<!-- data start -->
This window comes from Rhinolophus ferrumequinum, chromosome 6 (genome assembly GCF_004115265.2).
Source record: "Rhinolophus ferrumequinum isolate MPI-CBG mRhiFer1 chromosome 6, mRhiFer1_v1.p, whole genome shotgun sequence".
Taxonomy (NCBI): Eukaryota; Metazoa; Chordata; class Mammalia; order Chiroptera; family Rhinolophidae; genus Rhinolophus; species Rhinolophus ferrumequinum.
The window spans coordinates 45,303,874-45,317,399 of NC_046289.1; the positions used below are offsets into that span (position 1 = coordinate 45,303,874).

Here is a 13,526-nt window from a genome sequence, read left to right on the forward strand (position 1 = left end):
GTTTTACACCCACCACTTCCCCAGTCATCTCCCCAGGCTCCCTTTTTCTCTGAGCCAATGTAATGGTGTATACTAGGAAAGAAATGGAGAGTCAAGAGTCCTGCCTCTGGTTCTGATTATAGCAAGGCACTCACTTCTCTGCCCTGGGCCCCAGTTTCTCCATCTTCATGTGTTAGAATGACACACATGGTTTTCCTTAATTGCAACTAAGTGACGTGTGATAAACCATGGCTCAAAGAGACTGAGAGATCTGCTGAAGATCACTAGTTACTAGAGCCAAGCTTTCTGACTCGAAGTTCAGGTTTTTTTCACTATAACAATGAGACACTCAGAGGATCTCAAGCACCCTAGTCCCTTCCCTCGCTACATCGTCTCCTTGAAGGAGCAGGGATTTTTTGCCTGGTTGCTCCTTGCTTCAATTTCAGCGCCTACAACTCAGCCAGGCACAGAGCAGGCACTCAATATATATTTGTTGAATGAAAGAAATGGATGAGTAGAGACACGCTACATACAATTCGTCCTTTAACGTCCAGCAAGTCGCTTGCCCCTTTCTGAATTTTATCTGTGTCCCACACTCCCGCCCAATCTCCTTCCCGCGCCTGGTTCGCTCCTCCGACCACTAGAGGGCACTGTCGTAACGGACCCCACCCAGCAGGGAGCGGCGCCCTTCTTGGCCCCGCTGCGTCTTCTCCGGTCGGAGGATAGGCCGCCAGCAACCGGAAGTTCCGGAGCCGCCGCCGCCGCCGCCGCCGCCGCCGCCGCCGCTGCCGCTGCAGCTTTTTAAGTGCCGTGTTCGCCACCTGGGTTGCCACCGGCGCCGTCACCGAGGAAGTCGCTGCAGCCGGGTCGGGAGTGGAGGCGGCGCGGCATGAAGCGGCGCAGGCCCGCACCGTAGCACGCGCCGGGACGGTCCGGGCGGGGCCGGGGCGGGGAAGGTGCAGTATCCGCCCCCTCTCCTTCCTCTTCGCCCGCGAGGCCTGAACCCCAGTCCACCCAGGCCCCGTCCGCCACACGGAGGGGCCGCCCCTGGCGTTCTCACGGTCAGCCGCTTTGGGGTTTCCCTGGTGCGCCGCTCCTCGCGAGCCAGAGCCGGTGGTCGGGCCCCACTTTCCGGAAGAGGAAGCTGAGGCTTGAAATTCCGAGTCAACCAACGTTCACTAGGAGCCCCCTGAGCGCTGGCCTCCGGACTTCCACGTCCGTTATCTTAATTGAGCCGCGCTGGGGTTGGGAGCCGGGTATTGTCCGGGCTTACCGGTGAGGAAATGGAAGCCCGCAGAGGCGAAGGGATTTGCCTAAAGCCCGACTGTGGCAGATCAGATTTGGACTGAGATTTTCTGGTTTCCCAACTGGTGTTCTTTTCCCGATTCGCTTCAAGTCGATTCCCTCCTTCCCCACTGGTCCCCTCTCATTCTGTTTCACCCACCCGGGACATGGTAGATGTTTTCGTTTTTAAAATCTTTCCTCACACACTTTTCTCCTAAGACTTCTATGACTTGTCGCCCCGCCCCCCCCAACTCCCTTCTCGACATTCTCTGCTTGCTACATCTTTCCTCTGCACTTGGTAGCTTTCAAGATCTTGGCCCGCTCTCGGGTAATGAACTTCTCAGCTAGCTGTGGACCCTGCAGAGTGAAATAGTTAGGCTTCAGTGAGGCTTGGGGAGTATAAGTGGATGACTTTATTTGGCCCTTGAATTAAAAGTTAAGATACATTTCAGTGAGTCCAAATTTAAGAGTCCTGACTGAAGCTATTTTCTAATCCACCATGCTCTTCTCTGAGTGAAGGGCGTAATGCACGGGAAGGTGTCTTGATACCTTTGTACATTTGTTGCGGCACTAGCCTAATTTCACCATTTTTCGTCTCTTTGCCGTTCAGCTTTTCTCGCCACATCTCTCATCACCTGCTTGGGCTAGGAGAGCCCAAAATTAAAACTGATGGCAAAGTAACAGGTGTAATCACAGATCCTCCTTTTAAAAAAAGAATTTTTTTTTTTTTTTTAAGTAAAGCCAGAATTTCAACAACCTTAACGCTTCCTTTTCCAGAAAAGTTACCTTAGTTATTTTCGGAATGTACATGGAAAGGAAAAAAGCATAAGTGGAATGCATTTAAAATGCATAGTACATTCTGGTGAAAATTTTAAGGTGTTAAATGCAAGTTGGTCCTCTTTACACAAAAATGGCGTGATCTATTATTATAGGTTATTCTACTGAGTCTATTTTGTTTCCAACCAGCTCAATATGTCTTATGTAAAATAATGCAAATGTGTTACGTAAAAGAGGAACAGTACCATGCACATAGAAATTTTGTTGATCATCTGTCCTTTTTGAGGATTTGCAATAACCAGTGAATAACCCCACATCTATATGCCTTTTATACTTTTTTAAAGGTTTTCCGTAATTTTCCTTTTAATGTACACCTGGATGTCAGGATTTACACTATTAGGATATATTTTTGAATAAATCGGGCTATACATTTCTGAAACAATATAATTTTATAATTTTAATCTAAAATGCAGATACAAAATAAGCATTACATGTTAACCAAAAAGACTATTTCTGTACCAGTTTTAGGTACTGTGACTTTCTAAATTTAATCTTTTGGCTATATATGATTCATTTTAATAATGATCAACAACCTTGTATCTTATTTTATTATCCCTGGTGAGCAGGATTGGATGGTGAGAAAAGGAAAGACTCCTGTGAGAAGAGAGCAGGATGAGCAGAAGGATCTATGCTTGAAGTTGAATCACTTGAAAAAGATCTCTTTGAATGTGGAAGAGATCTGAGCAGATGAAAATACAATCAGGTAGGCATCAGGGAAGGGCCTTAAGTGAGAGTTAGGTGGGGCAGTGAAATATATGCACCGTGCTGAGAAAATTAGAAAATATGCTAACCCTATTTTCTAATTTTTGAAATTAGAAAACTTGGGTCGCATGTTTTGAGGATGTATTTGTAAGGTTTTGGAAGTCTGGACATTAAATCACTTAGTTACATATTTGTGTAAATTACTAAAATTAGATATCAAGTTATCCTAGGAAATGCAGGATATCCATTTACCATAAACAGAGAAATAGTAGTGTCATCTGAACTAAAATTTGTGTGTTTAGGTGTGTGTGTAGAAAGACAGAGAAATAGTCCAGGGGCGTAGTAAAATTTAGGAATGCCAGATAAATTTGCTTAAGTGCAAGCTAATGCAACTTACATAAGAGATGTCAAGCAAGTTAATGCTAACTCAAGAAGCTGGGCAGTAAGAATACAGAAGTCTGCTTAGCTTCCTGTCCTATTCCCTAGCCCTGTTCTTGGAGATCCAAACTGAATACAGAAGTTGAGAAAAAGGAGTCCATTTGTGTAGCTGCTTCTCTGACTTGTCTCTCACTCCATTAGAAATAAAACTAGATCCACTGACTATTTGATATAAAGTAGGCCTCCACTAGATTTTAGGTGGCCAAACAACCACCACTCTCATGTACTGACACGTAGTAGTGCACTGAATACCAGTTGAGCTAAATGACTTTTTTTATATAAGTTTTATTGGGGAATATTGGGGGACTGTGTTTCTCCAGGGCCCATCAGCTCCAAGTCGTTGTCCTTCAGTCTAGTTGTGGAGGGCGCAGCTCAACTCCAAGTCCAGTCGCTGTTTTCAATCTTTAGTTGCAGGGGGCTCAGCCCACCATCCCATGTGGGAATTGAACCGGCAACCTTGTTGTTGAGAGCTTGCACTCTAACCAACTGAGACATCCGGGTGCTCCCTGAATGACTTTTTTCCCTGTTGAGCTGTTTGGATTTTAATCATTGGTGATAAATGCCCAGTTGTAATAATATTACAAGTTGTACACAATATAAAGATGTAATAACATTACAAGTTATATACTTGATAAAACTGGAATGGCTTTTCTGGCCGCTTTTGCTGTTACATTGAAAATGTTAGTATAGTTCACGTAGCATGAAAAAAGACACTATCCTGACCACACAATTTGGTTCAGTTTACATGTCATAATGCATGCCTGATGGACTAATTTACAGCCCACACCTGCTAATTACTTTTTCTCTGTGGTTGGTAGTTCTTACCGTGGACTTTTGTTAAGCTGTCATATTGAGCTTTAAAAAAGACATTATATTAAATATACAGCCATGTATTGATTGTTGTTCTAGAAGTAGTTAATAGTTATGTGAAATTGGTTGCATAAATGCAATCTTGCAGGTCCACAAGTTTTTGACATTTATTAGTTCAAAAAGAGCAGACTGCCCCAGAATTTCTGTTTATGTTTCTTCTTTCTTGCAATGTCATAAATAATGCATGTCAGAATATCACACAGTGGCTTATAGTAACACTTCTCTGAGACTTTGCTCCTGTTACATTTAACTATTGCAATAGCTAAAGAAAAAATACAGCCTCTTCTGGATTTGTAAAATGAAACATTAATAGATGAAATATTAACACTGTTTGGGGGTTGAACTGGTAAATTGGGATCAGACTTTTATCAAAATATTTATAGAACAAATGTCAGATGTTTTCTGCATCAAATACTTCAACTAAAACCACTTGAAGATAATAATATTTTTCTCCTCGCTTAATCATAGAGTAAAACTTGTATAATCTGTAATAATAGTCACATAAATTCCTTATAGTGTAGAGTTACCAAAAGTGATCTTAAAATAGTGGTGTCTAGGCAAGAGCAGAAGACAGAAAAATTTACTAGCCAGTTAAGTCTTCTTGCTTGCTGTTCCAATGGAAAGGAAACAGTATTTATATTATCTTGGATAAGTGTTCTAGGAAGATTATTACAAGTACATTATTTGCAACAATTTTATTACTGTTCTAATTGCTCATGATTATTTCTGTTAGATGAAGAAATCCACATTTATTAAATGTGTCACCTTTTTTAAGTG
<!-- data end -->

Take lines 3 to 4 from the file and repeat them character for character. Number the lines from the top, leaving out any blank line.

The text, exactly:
Taxonomy (NCBI): Eukaryota; Metazoa; Chordata; class Mammalia; order Chiroptera; family Rhinolophidae; genus Rhinolophus; species Rhinolophus ferrumequinum.
The window spans coordinates 45,303,874-45,317,399 of NC_046289.1; the positions used below are offsets into that span (position 1 = coordinate 45,303,874).